Common Core vs. State Standards: What’s the difference?

Stacy M. Brown - Contributor | 9/13/2017, 8:45 a.m.
Education must be governed by standards to achieve the learning goals that all parents seek for their children, said Dr. ...
District 202 seniors taking the ACT last year had a composite score up 20.8, up from 20.7 the previous year.

The greatest impact of ESSA concerning Common Core is that the federal government can no longer make a state’s adoption or maintenance of standards a funding incentive as NCLB and Race to the Top mandated, Krumholz said.

“In fact, the new law prohibits the federal government from encouraging the adoption of any particular set of standards—including Common Core,” said Krumholz. “The only requirements regarding standards existing now are that they have to be challenging—which states are left to interpret what is challenging, connected to college and career readiness, and that the assessment tool such as standardized tests, chosen by the state for accountability aligns with the selected state standards.”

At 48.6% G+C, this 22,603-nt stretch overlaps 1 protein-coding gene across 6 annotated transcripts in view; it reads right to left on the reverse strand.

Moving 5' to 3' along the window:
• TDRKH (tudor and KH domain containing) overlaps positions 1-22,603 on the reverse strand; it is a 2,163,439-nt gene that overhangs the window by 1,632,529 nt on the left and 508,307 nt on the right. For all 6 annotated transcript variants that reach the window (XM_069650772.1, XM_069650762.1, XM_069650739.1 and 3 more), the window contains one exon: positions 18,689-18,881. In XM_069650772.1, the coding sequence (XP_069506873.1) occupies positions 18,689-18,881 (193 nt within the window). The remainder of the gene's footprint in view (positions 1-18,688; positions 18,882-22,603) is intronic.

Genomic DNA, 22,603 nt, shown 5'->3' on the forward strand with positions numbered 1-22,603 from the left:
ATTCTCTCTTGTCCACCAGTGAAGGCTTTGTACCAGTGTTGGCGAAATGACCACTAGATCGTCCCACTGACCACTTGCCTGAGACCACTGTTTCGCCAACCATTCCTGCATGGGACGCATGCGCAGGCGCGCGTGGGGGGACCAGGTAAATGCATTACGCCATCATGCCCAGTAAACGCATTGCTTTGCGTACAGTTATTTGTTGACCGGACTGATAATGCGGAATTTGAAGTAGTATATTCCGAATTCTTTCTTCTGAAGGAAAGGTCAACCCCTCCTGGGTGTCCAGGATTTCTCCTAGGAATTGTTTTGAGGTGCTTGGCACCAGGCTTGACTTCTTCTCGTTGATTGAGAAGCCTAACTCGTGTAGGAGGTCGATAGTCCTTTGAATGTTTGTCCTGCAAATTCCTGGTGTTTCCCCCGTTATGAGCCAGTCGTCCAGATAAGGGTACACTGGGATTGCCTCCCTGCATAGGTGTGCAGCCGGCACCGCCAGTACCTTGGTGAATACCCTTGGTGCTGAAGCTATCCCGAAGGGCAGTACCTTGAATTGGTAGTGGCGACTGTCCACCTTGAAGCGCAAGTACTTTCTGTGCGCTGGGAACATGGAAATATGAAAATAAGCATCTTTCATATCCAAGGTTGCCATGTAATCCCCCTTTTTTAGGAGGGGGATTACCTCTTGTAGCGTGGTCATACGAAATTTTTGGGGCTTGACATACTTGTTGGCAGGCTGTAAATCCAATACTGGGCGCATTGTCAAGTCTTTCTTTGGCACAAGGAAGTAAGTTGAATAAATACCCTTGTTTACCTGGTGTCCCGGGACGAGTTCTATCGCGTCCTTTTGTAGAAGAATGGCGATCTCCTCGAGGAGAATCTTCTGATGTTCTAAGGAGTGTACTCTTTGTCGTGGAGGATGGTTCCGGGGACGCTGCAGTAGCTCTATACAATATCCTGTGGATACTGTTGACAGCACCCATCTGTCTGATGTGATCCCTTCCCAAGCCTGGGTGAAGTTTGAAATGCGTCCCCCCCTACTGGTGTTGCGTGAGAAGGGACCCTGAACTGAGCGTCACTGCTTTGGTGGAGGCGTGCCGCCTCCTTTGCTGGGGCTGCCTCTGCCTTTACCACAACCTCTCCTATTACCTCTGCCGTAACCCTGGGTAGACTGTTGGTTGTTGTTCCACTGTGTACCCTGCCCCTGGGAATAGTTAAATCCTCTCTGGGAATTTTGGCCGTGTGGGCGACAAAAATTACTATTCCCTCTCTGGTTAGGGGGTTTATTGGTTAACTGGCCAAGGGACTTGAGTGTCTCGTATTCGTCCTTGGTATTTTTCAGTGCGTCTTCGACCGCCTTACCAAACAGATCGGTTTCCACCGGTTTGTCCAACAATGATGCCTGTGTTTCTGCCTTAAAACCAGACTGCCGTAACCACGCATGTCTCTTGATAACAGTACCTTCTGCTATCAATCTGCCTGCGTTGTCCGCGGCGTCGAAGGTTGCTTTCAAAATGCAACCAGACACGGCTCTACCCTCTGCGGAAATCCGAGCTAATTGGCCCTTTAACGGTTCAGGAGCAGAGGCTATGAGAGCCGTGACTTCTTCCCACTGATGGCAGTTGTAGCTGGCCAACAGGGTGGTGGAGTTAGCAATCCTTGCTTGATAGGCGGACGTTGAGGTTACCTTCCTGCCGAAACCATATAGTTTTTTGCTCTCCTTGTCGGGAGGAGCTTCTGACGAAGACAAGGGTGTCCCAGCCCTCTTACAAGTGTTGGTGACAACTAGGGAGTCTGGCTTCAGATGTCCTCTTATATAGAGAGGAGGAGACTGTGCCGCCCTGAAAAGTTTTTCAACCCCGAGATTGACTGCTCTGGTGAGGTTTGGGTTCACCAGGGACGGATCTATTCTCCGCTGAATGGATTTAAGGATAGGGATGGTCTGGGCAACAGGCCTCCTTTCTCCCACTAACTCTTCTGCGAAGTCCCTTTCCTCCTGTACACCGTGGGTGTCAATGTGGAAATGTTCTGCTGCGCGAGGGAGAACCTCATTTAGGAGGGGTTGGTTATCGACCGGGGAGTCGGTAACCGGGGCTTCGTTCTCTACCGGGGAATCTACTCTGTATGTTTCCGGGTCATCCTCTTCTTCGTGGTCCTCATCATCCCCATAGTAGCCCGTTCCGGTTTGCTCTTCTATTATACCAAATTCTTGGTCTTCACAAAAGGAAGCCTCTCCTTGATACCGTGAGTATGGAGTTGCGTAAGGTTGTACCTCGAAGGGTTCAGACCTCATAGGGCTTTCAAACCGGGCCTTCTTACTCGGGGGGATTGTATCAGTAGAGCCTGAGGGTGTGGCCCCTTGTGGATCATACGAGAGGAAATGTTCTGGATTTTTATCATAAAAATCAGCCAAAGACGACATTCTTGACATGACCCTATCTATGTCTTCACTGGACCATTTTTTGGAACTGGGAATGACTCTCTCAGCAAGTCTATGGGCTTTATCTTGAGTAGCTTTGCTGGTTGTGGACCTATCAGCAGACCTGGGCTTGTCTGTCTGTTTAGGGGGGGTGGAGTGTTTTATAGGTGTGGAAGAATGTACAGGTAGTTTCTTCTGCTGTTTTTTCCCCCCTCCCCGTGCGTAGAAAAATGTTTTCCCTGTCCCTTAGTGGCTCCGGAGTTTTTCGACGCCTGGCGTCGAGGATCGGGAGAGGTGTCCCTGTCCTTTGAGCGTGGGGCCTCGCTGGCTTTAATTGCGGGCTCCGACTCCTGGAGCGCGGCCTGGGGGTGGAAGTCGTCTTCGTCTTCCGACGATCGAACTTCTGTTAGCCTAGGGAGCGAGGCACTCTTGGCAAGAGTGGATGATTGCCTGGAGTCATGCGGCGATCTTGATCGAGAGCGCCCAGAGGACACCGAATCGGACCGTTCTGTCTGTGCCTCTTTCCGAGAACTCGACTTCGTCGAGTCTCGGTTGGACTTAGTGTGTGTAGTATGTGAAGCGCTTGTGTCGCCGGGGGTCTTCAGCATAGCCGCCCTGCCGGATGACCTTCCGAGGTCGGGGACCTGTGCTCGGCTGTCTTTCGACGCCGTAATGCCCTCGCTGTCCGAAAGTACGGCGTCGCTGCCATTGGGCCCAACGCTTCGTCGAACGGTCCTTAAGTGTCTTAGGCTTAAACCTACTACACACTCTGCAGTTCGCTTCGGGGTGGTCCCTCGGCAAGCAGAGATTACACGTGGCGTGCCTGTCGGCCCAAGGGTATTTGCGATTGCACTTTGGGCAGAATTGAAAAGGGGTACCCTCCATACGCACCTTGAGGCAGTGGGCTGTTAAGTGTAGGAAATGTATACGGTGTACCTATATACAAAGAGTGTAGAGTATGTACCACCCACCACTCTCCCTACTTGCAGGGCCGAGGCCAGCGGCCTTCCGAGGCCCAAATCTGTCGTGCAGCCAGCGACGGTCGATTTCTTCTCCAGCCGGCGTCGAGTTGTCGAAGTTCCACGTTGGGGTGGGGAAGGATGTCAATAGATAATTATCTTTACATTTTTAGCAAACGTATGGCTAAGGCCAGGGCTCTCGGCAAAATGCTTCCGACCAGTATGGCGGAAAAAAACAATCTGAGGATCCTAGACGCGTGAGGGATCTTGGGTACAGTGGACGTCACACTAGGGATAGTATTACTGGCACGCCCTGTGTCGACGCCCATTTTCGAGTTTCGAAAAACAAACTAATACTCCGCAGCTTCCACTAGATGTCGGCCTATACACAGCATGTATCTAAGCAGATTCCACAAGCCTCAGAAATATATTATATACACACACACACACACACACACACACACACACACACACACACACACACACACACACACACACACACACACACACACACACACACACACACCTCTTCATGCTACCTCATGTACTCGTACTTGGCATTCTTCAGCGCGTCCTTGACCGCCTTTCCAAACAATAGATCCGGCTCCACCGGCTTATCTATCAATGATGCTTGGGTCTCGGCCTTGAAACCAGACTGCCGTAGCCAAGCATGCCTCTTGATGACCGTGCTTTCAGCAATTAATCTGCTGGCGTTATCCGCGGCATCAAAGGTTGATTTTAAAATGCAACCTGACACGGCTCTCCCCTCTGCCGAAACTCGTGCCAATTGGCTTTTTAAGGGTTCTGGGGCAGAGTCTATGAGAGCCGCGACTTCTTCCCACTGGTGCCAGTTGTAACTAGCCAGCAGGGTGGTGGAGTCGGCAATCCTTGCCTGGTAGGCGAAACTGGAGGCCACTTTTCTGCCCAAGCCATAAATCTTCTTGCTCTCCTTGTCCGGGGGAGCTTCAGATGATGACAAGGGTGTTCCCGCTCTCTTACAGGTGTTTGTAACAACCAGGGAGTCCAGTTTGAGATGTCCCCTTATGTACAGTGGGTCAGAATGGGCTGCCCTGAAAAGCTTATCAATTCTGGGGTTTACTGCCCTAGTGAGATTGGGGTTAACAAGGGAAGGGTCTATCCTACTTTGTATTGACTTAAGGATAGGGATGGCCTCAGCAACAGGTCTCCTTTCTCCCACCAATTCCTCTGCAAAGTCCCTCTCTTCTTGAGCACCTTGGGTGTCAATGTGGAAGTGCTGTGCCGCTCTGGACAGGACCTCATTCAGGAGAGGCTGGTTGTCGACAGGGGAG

In short, states have a lot of flexibility when it comes to implementing education standards, Krumholz said.

The Atlanta-based Skubes spends a lot of time analyzing the state standards for every state and the company has had plenty of experience with Common Core, said Bryan Wetzel, the COO of Skubes, which creates educational videos, quizzes and other resources for K-12 students and teachers.

“One of the little-known facts, and a deceptive fact at that, is that most states didn’t change from Common Core standards, they only erased the name Common Core from the title,” Wetzel said. “In many states, where politicians ran for office on getting rid of Common Core standards, they only changed the name and some of the nomenclature.”

One curriculum supervisor estimated that maybe three percent of the state standards have been rewritten or have been changed from Common Core, he said.

“ESSA is not a curriculum standard as much as it is rule for how federal money is spent and how it can be used,” said Wetzel. “It places more emphasis on research based solutions and/or tested interventions.”